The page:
FICV, a key spearhead of the restructured Integrated Battle Groups, cannot be put in a limbo and such a critical capability programme must be classified as project of ‘National Strategic Security Importance”, for its national security sensitivity and multi spectrum operational capability and to address the future operational requirements and envisaged force profile with a de novo concept, design and technologies.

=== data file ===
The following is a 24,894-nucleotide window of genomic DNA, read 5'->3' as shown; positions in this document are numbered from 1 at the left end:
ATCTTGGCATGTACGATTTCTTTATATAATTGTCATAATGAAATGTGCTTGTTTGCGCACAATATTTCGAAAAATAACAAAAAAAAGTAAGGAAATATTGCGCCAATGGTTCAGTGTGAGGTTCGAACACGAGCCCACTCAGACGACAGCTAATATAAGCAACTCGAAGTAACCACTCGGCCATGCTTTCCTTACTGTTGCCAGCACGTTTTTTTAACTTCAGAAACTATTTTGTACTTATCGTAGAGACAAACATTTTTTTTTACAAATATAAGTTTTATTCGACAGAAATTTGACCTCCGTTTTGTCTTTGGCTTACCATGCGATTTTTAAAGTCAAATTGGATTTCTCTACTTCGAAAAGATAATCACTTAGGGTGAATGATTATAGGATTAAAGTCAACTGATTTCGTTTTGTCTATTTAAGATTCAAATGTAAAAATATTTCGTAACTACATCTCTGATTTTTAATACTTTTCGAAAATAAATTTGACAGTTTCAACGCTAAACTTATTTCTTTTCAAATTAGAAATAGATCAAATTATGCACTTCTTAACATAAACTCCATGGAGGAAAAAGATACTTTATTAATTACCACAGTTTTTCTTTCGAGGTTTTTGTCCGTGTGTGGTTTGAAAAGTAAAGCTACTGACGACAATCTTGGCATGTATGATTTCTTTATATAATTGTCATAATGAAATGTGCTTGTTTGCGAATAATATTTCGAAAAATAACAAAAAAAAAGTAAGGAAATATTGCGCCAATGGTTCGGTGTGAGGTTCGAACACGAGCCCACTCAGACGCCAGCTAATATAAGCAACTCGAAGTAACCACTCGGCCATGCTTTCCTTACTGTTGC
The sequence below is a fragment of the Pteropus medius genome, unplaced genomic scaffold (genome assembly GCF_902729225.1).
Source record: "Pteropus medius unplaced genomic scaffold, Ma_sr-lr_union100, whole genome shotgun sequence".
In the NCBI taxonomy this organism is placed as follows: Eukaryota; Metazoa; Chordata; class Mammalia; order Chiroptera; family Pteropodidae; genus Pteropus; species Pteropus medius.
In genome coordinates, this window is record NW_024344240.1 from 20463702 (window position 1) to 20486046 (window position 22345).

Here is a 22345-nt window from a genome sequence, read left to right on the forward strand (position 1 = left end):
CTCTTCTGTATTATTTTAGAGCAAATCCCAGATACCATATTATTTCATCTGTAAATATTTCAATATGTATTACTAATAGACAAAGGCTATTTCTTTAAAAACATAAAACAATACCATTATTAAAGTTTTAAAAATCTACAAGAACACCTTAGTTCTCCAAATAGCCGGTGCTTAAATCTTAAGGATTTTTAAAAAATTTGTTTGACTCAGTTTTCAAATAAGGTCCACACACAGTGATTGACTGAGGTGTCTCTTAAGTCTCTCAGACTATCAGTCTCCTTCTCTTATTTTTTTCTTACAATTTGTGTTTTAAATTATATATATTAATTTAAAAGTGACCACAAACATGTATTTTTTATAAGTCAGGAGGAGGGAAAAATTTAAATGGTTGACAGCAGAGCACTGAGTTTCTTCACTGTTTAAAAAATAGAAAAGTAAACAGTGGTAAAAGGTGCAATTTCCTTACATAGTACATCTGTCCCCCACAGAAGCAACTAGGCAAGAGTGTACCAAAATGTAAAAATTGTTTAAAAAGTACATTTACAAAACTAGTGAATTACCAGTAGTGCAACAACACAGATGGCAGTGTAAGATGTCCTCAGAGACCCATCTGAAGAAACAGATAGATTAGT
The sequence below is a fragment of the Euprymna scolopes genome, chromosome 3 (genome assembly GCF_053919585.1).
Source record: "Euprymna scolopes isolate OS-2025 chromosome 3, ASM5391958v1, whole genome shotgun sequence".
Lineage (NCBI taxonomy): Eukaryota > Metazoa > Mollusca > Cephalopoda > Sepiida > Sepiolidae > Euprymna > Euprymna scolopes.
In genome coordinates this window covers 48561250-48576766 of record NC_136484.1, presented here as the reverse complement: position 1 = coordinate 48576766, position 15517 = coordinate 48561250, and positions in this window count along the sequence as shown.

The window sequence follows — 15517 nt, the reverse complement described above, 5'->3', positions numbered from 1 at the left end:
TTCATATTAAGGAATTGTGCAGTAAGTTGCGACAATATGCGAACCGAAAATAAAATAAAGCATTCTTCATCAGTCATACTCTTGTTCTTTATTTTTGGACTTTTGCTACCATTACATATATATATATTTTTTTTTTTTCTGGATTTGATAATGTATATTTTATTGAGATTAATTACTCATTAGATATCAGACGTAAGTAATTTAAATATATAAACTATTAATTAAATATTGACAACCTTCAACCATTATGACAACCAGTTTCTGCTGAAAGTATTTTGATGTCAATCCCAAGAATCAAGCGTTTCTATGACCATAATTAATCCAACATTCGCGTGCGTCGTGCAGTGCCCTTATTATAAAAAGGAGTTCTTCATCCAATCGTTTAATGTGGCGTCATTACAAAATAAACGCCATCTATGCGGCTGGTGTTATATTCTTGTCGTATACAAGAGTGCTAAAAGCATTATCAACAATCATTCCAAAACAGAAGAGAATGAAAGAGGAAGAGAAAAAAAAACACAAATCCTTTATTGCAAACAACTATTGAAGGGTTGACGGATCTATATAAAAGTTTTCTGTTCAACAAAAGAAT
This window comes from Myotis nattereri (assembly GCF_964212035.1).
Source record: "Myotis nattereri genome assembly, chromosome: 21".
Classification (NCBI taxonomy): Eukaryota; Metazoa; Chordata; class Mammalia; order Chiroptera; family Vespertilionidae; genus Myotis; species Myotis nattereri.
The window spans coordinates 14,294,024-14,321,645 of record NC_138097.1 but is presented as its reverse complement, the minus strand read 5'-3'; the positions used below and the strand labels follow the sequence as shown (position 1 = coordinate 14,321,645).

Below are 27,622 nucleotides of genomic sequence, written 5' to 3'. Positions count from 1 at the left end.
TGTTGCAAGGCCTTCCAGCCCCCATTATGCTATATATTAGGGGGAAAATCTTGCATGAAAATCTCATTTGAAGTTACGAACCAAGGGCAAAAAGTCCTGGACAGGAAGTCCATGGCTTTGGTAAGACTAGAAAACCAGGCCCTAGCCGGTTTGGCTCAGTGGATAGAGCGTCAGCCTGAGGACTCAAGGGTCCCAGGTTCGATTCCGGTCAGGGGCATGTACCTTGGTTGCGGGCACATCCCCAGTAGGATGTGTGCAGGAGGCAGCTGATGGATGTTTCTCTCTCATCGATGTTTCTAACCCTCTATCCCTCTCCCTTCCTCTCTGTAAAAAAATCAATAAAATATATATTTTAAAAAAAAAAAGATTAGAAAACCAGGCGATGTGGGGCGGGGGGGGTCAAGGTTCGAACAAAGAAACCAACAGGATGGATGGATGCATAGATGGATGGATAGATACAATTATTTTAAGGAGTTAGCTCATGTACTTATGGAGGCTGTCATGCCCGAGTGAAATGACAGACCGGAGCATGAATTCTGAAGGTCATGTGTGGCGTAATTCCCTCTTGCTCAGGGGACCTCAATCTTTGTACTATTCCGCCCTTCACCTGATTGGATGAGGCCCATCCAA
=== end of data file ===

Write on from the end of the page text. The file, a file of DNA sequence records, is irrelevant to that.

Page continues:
FICV is yet another case history of selfinflicted injury, creating a capability gap with no effort to seek its accountability and responsibility. The Make 1 project seems to be a snakes and ladder game with more snakes than ladders, so the FICV is likely to be back at the starter block of discussion stage, that it was in 2004. Thus, FICV remains an illusion marred by frequent changes in procedural stance, bureaucratic apathy, cold feet for honouring promised financial support inspite of an AoN (October 2009) and disregard for the last EoI of July 2015 immaculately evaluated and sent to Ministry of Defence (MoD) in November 2016. Termed as a game changer and the biggest catalyst for an indigenous Integrated Defence Eco System and Defence Industrial Base, it has failed as a test case for ‘Make in India’, creating a glaring gap between expectations and outcomes. Resultantly, it has created disillusion in the nascent, yet vibrant indigenous private defence industry. A detailed analysis of the quagmire and way forward was penned in the article appeared in SP’s Land Forces 5/2018 on page number 1. Its time now to find a way ahead with a de novo look in the light of all options of Make1/Make2/SP not making a headway. Given our fragile security matrix, intentions can change fast, but capability building takes time. Thus FICV, a key spearhead of the restructured Integrated Battle Groups, cannot be put in a limbo and the impasse needs a fresh resolution.